T1070.001 - Indicator Removal on Host: Clear Windows Event Logs - Removal of .evtx files

MITRE Technique T1070.001 - "Indicator Removal on Host: Clear Windows Event Logs" - details adversaries may clear the Windows Event Logs, typically Security, to hide the activity of an intrusion. One should therefore be mindful of tools such as wevtutil and to monitor for Event ID 1102 indicating the Security log was cleared.

I would suggest it would equally be worth considering the deletion of the .evtx file as this conceals the event log entry associated with clearing the log. E.g.

  • %Windir%\System32\winevt\Logs\Security.evtx
  • %Windir%\System32\winevt\Logs\System.evtx
  • %Windir%\System32\winevt\Logs\Application.evtx

As the Windows Event Log service (hosted in a svchost process) has an open handle to these files, they can’t simply be deleted/renamed, however it is possible to delete them at times when the Windows Event Log service is stopped. The EventLog service can be stopped once all dependant services are also not running. For example, running: sc.exe enumdepend eventlog will show only the Wecsvc service is dependant, therefore running the following commands should be sufficient:

sc.exe stop Wecsvc
sc.exe stop EventLog

Where: The Wecsvc service is the "Windows Event Collector" service.

With the Event log service stopped, the .evtx files can be renamed/deleted, when the EventLog service is next started, they will be re-created empty which removes any evidence of the services being stopped using the event log as a source.

Another option that does not require the service(s) to be stopped is to pend the .evtx files for removal for example by the Windows Session Manager (SMSS.exe). This can be achieved at next system boot by setting the PFRO registry value PendingFileRenameOperations or PendingFileRenameOperations1 under the key “HKLM\SYSTEM\CurrentControlSet\Control\Session Manager\”.  This registry value, if already exists could be appended to using common registry tools and APIs or simply created in the same way. This technique succeeds as the Event Log service starts after the SMSS.exe process at boot and the time when the Session Manager processes the PFROs.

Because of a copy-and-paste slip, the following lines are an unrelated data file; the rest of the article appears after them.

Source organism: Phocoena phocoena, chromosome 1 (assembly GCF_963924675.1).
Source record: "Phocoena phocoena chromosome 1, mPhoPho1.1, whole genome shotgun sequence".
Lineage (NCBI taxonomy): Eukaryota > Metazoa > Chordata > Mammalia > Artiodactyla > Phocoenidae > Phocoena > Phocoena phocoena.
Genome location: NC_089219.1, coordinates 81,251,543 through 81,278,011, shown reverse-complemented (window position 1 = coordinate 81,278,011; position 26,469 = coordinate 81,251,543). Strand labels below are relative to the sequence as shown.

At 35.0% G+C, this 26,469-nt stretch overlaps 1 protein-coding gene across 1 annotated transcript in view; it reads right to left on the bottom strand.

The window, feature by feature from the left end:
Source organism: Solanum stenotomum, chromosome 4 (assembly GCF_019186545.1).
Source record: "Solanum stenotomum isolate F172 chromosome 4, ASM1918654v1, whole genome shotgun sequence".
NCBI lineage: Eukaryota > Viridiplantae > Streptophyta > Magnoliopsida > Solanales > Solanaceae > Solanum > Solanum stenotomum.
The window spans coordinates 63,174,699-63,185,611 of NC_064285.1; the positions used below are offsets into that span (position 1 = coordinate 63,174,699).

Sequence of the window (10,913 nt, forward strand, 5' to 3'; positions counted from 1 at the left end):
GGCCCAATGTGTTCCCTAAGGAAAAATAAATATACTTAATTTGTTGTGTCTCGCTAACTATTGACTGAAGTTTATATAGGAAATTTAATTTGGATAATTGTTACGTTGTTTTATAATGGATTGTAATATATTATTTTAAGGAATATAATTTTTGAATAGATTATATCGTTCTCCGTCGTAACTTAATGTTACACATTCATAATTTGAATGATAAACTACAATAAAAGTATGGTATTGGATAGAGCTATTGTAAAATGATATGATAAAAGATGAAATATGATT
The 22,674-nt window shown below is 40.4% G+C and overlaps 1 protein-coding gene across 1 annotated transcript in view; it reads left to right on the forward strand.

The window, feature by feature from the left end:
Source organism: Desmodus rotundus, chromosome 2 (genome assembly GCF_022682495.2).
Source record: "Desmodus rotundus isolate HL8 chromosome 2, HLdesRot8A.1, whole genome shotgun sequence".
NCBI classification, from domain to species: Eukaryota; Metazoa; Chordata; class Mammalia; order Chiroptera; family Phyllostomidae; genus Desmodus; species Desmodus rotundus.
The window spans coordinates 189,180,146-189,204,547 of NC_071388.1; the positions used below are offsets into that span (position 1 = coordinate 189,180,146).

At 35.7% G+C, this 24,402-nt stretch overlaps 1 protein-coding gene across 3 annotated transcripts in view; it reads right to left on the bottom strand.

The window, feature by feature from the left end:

The screenshot shows the PendingFileRenameOperations MULTI_SZ value setup to delete 3 files at next boot. 

Note: The empty line following the file denotes deletion, a line immediately following a file would be a rename.

Rather than directly registry tools or registry APIs: The MoveFileEx API, using the MOVEFILE_DELAY_UNTIL_REBOOT flag as used by Sysinternals' MoveFile Tool, is also an option. Examples commands might be as follows:

movefile.exe C:\Windows\System32\winevt\Logs\System.evtx ""
movefile.exe C:\Windows\System32\winevt\Logs\Application.evtx ""
movefile.exe C:\Windows\System32\winevt\Logs\System.evtx ""

The PendingFileRenameOperations registry value will be created or appended to for example:

[HKEY_LOCAL_MACHINE\SYSTEM\CurrentControlSet\Control\Session Manager]

Note: As mentioned, this data could also be a value called PendingFileRenameOperations1, both values are processed so it is worth being mindful of both.

Detection indicators may include:

  • Stopping the EventLog Service, using the Service Control Manager (SCM) APIs.
  • Deleting .evtx files under the %windir%\System32\winevt\Logs\.
  • Absence of any event log entry for a short period of time.
  • Creating PFROs registry entries (PendingFileRenameOperations or PendingFileRenameOperations1) that reference common system .evtx files.
  • Tools such as MoveFile or system tools such as reg/regedit or APIs configured to delete significant system .evtx files. Consider cmdline or MoveFile for paths.
  • %windir%\PFRO.log may have reference attempts to removing the .evtx files if there was an issue deleting the files . E.g.

    8/14/2021 14:7:38 - PFRO Error: \??\C:\Windows\System32\winevt\Logs\SecurityDoesNotExistForDemo.evtx |delete operation|, 0xc0000034
    8/14/2021 14:7:38 - 3 Successful PFRO operations

Happy hunting.